Revisiting the social psychology view, Eagly (2007) wrote a sound argument, appealing to logic with respect to desirable leadership traits that woman leader’s display using a meta-analytical approach. The article continues from a previous meta-analysis, conducted by Eagly in 2003 that synthesized 45 articles on transformational, transactional, and laissez-faire leadership styles. The central theme makes the argument that professional literature on leadership provides insight into characteristics of good leadership that women do display, yet evidence shows a preference for male leaders over women. In tandem is the general psychology perspective where Chin (2010) advances the argument that based on the United States increased diversity population projections, theories of leadership need to change to include diversity leadership using a persuasive argument.

Continuing from the general psychology perspective, Chin & Sanchez-Hucles (2007) advance the position that scholarly literature on leadership does little to incorporate minorities and diversity. The central focus hinges on increased projections among racial and ethnic minorities’ frames the position that psychologists need to have current and inclusive research available through professional journals in psychology. All three scholarly works have the central theme of advancing the need for critical analysis of psychology literature’s absence of women leadership styles and diversity in the academic landscape. These presentations could have been stronger if recent research studies were the basis, but instead the materials relied heavily on crafting discussions that failed to present alternative views.

The panoramic review of literature on psychology of leadership for women lacks a focus on military women who have completed their tour of duty and retired. Selective arguments on the need to balance both positive and negative leadership practices (Wang & Thompson, 2006), and integration of emotional intelligence and choice theory (Schoo, 2008) provide a conceptual approach to leadership. Arguments on the contradictions between desirable leadership traits are, and the perspective that women have these traits, yet are not viewed as potential leaders (Eagly, 2007), and the need for inclusion of ethnicity and diversity into the scholarly landscape on leadership (Chin, 2010; Chin & Sanchez-Hucles, 2007) broadened the implications that women need inclusion into literature on leadership in psychology. With respect to retired women military leaders, there is a gap in the literature on the effects of emotional intelligence (EI) and choice theory (CT) as well as psychology leadership, therefore the call for more research goes out to increase contextual awareness for this underrepresented population of female veterans.

Until tomorrow,

Dr. Scena Webb


Chin, J. L. (2010). Introduction to the special issue on diversity and leadership. American Psychologist, 65(3), 150-156.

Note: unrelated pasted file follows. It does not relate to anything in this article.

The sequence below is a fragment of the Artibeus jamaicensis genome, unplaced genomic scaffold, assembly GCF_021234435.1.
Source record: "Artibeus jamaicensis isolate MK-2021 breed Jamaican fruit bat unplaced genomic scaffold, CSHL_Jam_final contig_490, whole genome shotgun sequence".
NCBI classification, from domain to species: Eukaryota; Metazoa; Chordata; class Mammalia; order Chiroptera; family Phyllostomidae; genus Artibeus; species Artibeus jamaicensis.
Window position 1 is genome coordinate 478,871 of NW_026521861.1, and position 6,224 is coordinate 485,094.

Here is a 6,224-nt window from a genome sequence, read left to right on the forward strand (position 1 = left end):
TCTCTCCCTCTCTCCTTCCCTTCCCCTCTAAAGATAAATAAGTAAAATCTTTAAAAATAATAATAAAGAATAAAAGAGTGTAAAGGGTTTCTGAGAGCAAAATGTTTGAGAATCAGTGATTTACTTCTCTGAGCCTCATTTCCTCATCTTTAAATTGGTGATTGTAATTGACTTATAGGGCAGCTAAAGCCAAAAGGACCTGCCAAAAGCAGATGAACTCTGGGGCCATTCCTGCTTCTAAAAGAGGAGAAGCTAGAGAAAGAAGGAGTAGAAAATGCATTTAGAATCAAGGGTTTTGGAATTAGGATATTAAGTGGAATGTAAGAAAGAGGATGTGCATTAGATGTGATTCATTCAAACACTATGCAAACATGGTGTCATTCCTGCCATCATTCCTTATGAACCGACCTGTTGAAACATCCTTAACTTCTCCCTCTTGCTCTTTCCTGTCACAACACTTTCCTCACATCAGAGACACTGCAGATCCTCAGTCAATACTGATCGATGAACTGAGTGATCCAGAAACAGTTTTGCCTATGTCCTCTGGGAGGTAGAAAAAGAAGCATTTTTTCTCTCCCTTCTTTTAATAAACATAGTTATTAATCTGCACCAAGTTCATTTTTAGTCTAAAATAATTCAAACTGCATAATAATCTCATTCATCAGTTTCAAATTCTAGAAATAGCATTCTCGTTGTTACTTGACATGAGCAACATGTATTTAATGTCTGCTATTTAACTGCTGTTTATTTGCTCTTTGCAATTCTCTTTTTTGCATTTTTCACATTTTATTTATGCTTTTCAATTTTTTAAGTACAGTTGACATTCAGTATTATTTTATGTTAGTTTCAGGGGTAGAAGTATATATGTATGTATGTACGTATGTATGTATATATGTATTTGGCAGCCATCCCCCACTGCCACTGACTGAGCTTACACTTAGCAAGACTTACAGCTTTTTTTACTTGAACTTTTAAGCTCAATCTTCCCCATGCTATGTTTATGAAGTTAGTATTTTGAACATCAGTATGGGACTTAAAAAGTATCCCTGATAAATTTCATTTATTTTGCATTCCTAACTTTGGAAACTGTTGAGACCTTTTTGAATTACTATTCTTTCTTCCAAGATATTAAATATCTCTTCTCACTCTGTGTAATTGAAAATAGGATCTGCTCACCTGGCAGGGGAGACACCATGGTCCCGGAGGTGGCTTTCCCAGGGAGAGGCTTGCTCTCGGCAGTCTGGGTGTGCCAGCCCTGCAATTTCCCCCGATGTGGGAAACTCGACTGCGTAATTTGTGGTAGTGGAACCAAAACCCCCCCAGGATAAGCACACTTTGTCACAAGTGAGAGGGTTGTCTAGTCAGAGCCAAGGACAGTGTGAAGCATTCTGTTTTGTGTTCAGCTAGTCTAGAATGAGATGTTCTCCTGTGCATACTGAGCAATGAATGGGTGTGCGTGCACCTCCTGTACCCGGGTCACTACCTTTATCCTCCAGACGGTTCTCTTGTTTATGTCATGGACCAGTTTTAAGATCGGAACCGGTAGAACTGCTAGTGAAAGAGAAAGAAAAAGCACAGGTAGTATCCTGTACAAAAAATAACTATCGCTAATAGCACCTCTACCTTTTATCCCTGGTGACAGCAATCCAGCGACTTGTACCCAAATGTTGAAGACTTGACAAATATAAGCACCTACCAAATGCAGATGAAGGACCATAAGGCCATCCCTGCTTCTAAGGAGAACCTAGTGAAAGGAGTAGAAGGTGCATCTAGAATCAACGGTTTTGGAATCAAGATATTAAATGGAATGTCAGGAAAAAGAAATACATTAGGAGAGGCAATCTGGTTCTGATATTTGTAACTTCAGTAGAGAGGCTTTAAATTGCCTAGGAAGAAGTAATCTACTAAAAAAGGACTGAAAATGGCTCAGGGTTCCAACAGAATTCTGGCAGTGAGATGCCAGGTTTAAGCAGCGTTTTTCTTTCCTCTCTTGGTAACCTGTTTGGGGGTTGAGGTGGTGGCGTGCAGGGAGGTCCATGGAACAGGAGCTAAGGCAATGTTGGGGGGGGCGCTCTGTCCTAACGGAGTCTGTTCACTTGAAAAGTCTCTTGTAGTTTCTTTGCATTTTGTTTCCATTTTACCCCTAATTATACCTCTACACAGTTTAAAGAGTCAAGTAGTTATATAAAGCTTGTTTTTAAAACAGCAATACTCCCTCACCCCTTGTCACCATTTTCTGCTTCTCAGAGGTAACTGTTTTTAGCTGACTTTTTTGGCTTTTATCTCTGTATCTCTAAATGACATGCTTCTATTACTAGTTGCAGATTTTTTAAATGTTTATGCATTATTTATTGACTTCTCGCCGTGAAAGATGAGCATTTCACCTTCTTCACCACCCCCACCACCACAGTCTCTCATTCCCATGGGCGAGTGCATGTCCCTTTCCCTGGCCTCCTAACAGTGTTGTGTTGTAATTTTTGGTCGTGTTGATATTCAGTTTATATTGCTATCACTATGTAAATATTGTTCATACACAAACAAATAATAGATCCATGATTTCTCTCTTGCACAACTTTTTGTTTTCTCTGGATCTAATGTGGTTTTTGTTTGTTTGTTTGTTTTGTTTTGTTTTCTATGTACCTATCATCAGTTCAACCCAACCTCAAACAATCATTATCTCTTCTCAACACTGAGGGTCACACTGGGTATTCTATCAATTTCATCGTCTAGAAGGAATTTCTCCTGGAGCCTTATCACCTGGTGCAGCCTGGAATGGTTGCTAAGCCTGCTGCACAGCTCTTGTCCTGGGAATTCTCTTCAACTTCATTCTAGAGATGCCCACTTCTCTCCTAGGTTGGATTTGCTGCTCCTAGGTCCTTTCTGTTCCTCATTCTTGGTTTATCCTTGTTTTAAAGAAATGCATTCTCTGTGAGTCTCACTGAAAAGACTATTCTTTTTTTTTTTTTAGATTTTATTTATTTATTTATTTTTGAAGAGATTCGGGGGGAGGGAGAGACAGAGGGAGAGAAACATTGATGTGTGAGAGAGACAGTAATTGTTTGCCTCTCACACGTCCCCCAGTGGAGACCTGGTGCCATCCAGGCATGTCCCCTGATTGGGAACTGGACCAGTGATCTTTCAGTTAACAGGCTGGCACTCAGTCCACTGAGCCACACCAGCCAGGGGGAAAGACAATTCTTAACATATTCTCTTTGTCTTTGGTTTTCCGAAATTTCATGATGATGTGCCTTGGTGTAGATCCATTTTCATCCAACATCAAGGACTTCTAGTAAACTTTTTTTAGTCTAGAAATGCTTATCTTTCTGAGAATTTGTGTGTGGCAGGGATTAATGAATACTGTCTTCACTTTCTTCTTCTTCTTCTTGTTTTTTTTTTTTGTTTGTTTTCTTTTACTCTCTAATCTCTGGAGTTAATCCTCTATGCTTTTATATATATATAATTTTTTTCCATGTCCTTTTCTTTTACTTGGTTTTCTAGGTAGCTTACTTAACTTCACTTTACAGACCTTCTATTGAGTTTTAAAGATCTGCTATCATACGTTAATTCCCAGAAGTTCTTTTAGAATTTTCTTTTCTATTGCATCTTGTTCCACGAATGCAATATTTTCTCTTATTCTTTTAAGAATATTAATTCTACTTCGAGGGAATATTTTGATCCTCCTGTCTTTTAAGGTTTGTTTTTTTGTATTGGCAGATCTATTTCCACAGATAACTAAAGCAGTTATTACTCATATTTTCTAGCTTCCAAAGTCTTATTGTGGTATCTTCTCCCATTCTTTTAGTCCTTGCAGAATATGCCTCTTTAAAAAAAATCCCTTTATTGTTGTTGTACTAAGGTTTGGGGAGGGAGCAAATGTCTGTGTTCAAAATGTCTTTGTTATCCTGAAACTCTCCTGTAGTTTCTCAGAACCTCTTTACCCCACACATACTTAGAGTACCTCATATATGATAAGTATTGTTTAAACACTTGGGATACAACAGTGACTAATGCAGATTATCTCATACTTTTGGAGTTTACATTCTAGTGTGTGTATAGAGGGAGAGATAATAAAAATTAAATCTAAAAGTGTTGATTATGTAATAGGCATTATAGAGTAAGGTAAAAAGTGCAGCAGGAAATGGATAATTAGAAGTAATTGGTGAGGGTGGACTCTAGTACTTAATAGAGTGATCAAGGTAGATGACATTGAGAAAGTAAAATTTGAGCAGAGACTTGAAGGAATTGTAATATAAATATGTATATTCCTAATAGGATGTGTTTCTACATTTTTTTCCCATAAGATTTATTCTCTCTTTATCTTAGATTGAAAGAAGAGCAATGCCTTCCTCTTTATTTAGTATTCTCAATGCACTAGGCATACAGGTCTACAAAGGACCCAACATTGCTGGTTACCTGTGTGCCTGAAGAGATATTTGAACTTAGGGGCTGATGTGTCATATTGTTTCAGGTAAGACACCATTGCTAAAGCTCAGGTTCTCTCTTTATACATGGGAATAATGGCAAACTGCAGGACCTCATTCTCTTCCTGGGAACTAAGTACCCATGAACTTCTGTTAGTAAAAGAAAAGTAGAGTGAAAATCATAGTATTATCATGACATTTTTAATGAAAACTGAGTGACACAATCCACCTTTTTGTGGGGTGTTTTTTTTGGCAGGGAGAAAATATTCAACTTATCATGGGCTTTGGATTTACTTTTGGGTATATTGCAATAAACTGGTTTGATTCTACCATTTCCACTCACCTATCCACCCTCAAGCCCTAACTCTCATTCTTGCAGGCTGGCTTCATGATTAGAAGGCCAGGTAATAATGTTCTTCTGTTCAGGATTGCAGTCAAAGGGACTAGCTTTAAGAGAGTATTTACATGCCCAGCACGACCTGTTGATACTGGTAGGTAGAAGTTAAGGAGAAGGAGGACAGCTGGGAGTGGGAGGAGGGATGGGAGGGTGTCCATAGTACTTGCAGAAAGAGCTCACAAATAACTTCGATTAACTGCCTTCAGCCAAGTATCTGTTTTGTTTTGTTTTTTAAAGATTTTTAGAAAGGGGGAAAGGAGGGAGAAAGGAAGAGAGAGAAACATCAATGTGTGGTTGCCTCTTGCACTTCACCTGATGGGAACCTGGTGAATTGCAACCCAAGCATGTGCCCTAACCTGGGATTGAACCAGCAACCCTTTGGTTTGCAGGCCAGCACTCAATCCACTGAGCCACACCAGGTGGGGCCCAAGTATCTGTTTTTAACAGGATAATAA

Chin, J. L., & Sanchez,-Hucles, J. J. (2007). Diversity and leadership. American Psychologist, 62(6), 608-609.
Eagly, A. H. (2007). Female leadership advantage and disadvantage: Resolving the contradictions. Psychology of Women Quarterly, 31(1), 1-12.
Schoo, A. (2008). Leaders and their teams: Learning to improve performance with emotional intelligence and using choice theory. International Journal of Reality Therapy, 27(2), 40-45.
Wang, C. S., & Thompson, L. L. (2006). The negative and positive psychology of leadership and group research. Social Psychology of the Workplace Advances in Group Processes, 23, 31–36

Posted in female military leaders, leadership skills of military women, military leadership transferred | 1 Comment

Living a life of fulfillment



Sharing our passion and goals forward is the essence of this discussion.  We aspire to achieve goals we set in life, whether those goals are personal or professional.  At times, we may attribute the successfulness of achieving those goals to outside influences.  One perspective is that all the stars have to align so that we can move in our destiny.  I invite a different perspective.  I invite the conversation that every step we take is movement toward our destiny that has both external and internal influences.  For example, the desire to do a good job is different than moving into action towards doing a good job.  Movement towards living a life of fulfillment is how we may achieve that goal.

We have to make a deliberate effort to move, move our bodies toward our goals, such as attending a networking event.  Moving our minds toward our goals, such as reading a news article, journal article, or blog on that particular goal.  Movement toward our goals such as speaking our milestones into existence.  Sharing with others where we are headed.  Internal and external events help us move into living a life of fulfillment.

Until tomorrow,

Dr. Scena

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New beginnings for the New Year

New bud on an aloe plant

New bud on an aloe plant